Background Pre-exposure prophylaxis (PrEP) is highly protective against sexual acquisition of HIV among men having sex with men (MSM). The cost-effectiveness of PrEP will play a major role in deciding whether the NHS should introduce PrEP.
Aim To evaluate the cost-effectiveness of introducing PrEP among MSM in the UK.
Methods An individual-based dynamic stochastic model calibrated to the HIV epidemic among MSM in the UK was used. It was assumed that, from 2016, 50% of people who tested negative for HIV and who had periods of condomless sex with a long-term or casual partners would use PrEP during such periods. While on PrEP men would be tested three-monthly and PrEP discontinued if diagnosed HIV-positive or if not engaging in condomless sex for that three-month period (and restarting PrEP if again engaging in condomless sex).
Results Preliminary results indicate that the introduction of PrEP would lead to a gain in quality-adjusted life years. If current costs of antiretrovirals and PrEP are assumed for the next 30 years (as is generally regarded as good practice in the base cases analysis) PrEP introduction is not cost-effective. However, when considering likely reductions in costs of antiretrovirals and PrEP, due to the use of generic drugs, PrEP would likely be cost-effective.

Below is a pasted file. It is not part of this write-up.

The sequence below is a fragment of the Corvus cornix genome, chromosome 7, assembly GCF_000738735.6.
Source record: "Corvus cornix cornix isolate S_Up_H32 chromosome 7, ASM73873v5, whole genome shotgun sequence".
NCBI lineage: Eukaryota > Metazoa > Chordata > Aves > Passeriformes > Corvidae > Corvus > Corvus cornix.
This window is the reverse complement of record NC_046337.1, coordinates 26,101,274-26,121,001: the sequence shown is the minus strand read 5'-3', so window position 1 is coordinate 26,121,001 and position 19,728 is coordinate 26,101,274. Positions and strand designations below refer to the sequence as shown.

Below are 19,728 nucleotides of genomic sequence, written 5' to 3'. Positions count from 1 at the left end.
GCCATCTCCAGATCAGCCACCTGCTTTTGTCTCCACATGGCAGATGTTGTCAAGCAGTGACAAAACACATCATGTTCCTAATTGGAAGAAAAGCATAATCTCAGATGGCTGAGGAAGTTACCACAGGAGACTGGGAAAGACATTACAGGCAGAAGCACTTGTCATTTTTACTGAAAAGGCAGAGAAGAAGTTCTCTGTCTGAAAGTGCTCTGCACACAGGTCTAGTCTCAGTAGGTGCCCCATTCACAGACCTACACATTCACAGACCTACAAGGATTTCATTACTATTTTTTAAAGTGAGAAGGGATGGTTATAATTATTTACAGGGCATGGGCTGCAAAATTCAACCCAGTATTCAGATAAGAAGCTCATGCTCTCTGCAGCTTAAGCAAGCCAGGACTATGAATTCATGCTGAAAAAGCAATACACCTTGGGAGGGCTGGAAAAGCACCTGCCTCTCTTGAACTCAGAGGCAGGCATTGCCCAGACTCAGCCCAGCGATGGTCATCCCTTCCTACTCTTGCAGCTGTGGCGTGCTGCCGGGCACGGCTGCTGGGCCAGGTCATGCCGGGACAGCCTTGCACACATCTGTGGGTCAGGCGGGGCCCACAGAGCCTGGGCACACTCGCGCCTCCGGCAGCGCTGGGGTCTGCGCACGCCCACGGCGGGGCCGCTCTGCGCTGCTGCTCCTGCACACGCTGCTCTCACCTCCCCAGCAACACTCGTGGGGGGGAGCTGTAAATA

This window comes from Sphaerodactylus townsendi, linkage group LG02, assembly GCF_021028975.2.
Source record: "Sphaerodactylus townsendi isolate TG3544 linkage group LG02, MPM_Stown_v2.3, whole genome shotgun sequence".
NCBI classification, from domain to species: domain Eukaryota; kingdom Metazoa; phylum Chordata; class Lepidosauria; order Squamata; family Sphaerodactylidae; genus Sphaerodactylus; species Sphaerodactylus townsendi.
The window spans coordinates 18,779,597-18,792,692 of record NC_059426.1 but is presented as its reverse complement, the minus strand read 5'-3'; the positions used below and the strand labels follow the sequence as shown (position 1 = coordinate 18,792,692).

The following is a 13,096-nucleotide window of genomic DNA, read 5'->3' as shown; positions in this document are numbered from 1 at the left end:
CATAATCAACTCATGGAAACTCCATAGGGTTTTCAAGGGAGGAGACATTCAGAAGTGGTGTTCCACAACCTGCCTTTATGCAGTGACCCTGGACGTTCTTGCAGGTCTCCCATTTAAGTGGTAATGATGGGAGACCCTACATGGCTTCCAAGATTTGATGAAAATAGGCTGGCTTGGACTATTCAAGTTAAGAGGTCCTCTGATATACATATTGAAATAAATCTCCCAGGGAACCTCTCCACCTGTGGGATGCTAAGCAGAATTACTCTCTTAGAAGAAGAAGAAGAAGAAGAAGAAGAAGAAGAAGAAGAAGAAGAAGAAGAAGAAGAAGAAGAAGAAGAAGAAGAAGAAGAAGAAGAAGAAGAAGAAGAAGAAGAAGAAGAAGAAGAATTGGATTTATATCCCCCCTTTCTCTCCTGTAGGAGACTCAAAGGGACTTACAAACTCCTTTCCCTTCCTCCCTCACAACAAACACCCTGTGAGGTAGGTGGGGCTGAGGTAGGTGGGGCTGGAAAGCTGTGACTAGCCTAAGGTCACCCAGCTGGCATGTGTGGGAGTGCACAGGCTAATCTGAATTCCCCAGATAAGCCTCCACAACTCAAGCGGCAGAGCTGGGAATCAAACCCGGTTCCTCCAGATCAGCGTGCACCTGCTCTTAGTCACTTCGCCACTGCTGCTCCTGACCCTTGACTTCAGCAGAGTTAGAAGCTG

Conclusion Our preliminary evaluation suggests that the use of PrEP for MSM during periods of condomless sex is not cost effective at current antiretroviral prices, but it would become cost-effective if drug prices are reduced after patent expiry date.
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